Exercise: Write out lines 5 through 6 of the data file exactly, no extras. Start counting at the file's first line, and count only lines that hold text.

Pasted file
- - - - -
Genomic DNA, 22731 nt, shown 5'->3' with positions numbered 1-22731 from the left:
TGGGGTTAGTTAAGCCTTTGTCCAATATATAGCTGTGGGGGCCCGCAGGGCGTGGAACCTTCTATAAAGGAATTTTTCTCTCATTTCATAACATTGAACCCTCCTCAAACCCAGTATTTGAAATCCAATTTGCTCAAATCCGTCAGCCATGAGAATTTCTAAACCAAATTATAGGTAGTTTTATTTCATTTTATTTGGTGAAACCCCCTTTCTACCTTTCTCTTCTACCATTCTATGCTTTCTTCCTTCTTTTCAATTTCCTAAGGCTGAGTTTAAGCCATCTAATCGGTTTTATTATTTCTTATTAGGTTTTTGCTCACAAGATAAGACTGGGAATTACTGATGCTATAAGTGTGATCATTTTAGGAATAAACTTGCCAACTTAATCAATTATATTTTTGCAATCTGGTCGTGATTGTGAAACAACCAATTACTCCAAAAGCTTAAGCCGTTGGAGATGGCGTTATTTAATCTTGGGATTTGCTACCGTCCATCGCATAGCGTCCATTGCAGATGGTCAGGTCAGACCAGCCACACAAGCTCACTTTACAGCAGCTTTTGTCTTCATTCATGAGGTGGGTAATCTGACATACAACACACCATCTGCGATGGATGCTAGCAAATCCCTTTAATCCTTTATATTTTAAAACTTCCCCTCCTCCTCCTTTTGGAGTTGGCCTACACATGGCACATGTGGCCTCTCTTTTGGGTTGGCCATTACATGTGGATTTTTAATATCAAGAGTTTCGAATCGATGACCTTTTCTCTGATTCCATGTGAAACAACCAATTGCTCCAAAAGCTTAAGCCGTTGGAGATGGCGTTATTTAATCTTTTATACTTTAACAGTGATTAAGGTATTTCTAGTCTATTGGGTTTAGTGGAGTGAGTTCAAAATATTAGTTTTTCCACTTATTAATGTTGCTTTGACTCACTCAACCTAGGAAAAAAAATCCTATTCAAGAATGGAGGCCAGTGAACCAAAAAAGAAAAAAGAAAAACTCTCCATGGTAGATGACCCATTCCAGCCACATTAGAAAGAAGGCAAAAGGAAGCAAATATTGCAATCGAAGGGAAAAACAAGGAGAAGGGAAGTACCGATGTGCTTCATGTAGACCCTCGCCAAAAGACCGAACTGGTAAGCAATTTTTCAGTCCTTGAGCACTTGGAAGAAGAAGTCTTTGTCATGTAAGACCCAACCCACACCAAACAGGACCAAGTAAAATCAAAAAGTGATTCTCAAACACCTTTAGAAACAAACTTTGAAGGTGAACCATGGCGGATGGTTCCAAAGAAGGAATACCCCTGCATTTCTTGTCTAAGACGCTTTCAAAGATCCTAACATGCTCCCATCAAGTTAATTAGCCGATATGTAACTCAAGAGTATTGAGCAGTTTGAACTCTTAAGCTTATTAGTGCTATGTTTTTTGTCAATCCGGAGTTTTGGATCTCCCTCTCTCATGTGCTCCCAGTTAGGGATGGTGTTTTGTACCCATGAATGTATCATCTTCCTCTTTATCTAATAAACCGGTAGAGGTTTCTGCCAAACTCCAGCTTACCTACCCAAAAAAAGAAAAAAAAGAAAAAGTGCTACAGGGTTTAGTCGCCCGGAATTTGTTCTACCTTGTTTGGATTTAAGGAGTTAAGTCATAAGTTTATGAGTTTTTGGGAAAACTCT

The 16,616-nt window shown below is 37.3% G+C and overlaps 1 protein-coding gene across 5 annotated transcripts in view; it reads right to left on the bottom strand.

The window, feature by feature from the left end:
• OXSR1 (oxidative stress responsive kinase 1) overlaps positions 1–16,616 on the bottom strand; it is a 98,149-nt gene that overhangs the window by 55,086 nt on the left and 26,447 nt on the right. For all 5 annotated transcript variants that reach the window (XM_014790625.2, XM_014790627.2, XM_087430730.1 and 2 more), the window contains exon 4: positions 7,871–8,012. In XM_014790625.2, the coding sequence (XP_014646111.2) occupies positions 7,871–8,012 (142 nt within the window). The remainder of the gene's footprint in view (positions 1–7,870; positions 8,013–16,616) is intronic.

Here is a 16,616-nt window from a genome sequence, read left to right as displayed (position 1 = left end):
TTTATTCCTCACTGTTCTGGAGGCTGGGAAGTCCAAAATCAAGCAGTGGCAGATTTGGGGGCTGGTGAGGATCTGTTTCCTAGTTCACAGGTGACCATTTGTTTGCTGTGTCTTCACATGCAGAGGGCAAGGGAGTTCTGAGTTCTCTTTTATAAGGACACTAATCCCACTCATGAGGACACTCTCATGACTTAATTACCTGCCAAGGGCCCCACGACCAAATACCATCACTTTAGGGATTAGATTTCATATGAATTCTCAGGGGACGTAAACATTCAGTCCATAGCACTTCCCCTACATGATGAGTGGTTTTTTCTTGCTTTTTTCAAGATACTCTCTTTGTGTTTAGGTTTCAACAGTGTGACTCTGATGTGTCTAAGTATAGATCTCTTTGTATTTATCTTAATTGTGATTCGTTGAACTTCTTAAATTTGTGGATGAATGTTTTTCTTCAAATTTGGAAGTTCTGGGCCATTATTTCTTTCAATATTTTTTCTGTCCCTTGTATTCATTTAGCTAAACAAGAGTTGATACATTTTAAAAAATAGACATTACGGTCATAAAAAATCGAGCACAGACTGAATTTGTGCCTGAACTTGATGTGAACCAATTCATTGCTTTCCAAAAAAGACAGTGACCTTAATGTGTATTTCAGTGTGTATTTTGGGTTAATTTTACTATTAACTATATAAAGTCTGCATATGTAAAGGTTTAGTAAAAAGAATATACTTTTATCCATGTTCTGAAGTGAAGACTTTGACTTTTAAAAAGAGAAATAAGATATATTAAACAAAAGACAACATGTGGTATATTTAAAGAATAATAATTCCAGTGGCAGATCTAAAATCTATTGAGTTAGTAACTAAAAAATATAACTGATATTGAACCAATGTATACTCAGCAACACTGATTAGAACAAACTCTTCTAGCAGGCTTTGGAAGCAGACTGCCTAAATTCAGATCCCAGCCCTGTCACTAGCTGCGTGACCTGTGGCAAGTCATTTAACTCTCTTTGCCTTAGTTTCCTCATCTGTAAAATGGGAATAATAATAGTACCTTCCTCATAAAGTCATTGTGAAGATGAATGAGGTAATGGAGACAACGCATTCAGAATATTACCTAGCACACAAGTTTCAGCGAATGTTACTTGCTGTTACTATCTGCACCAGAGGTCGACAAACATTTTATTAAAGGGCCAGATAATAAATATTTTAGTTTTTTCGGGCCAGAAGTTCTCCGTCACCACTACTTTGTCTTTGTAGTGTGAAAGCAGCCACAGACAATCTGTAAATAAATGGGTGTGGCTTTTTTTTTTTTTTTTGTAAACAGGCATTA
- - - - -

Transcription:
• OXSR1 (oxidative stress responsive kinase 1) overlaps positions 1–16,616 on the bottom strand; it is a 98,149-nt gene that overhangs the window by 55,086 nt on the left and 26,447 nt on the right. For all 5 annotated transcript variants that reach the window (XM_014790625.2, XM_014790627.2, XM_087430730.1 and 2 more), the window contains exon 4: positions 7,871–8,012. In XM_014790625.2, the coding sequence (XP_014646111.2) occupies positions 7,871–8,012 (142 nt within the window). The remainder of the gene's footprint in view (positions 1–7,870; positions 8,013–16,616) is intronic.

Here is a 16,616-nt window from a genome sequence, read left to right as displayed (position 1 = left end):